A UIPM working group is assessing options to replace riding as modern pentathlon's fifth discipline ©Getty Images

Pentathlon United has ramped up its criticism of a perceived lack of transparency in the International Modern Pentathlon Union's (UIPM) process to replace riding with an alternative fifth discipline, insisting "athletes need time to prepare" amid confusion over testing.

UIPM vice-president Vyacheslav Aminov had told Russian state-owned news agency RIA Novosti that the new discipline could be trialled at the season-opening World Cup in Cairo next month, but Pentathlon United tweeted that it had been informed by the Athletes Committee that there were no such plans.

The pressure group asked: "What is going on?

"Does anyone know what is going on?

"Athletes' careers are on the line.

"This is simply not good enough from the UIPM."

The UIPM Athletes Committee revealed on Instagram last month that eight potential alternatives to riding, including pillow fighting, were discussed at an "Athlete Focus Group".

However, participants in the UIPM's Working Group tasked with overseeing the process to find a replacement fifth sport are believed to have signed non-disclosure agreements (NDAs), and few details have emerged from the meeting last month in which its first proposals were presented.

Pentathlon United argues that athletes have been left in the lurch, and raised practical issues associated with testing a fifth discipline.

"When and where will these tests occur?

"And who is going expected to take part?

"Athletes need time to prepare.

"And the insurance covers athletes to compete at modern pentathlon, not some unknown sixth sport.

"Athletes cannot be expected to take part."

Pentathlon United was established following the controversial decision to axe the equestrian element of the sport at the Olympics from after Paris 2024, and has been a vocal critic of the process which led to that decision.

It has called for the Executive Board, including long-serving President Klaus Schormann, to step down.

The search for a new discipline comes when the sport is already undergoing major change, with a 90-minute competition featuring an elimination system set to be used at Paris 2024, replacing the two-day format used at Tokyo 2020.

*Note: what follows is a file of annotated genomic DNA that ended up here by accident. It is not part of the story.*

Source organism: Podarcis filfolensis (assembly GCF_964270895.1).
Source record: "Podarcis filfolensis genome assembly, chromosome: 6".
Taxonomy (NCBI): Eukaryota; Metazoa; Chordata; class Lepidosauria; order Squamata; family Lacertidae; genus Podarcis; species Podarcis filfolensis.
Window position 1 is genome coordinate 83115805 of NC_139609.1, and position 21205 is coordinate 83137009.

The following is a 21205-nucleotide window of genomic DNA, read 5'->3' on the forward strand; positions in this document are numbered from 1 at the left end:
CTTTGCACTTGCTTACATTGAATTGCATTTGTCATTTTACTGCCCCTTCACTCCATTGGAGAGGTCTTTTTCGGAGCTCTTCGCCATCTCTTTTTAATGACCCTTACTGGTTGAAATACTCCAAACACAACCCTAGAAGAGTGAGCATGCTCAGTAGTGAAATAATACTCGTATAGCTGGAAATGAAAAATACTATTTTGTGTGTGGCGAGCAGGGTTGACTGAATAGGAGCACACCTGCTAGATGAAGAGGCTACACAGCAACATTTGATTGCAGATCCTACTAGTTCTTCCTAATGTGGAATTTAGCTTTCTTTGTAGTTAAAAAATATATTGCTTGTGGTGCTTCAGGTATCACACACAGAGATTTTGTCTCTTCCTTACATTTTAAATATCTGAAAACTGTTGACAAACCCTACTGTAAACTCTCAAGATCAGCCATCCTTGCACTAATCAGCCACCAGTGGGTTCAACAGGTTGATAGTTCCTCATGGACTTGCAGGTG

One of Pentathlon United's most prominent members - Britain's Sydney 2000 Olympic bronze medallist Kate Allenby - told insidethegames that the uncertainty is putting athletes' reputations at risk.

The Olympic modern pentathlon format is already undergoing a big shake-up for Paris 2024 ©UIPM
The Olympic modern pentathlon format is already undergoing a big shake-up for Paris 2024 ©UIPM

"We've already had the 90-minute format forced through by force majeure, which is a monumental change from the Tokyo format," Allenby said.

"That format's going to be in place during qualification for Paris, and since then we've had the equestrian discipline removed by force majeure.

"Athletes need time to prepare.

"The modern athlete has financial value, and reputational credibility is at stake.

"It's about making sure that the athletes are front and centre of this process.

"It seems like they are, but they're not."

Allenby added that she has concerns over the signing of NDAs by members of the UIPM's working group assessing the fifth discipline, believing that they risk excluding athletes from the process.

"There’s no place for NDAs here," Allenby insisted.

"The IOC [International Olympic Committee] made it very clear this has to be an athlete-driven process.

"The signing of NDAs makes it impossible for the athlete community to have full transparent access and involvement in this critical process.

"The UIPM must immediately release the athletes from the NDA so they can properly consult and engage with the athletes on any discussions taking place.

"If they don’t do this then any decisions will simply look like a pre-determined stitch-up and won't have the confidence of the athletes."

Britain's Sydney 2000 Olympic bronze medallist Kate Allenby insisted NDAs would mean
Britain's Sydney 2000 Olympic bronze medallist Kate Allenby insisted NDAs would mean "any decisions will simply look like a pre-determined stitch-up" ©Getty Images

Riding was dropped by the UIPM after Germany's coach Kim Raisner was sent home in disgrace for punching a horse in the women's competition at Tokyo 2020.

Modern pentathlon has been left off the initial programme for Los Angeles 2028 by the IOC, with a deadline of 2023 set for the UIPM to address concerns.

IOC President Thomas Bach has warned that the UIPM must finalise its proposal for the replacement for riding and for the overall competition format before the sport can be included.

This, Bach insisted, must "demonstrate a significant reduction in cost and complexity, and improvement across the areas of safety, accessibility, universality, appeal for youth and general public".

However, numerous athletes and National Federations have condemned the decision to remove riding, and Allenby argued that equestrian is worthy of its place in modern pentathlon.

"Athletes want high-class sport that is safe and credible," Allenby said.

"So far we have heard nothing that satisfies that more than our equestrian discipline.

"Imagine if they’d spent this much time and effort developing our equestrian sport."

UIPM secretary general Shiny Fang has asked for proposals on the new discipline to be submitted by Tuesday (February 15)

The governing body has claimed that the new discipline is aimed at reducing the sport's cost and complexities and making it "more accessible to the global community".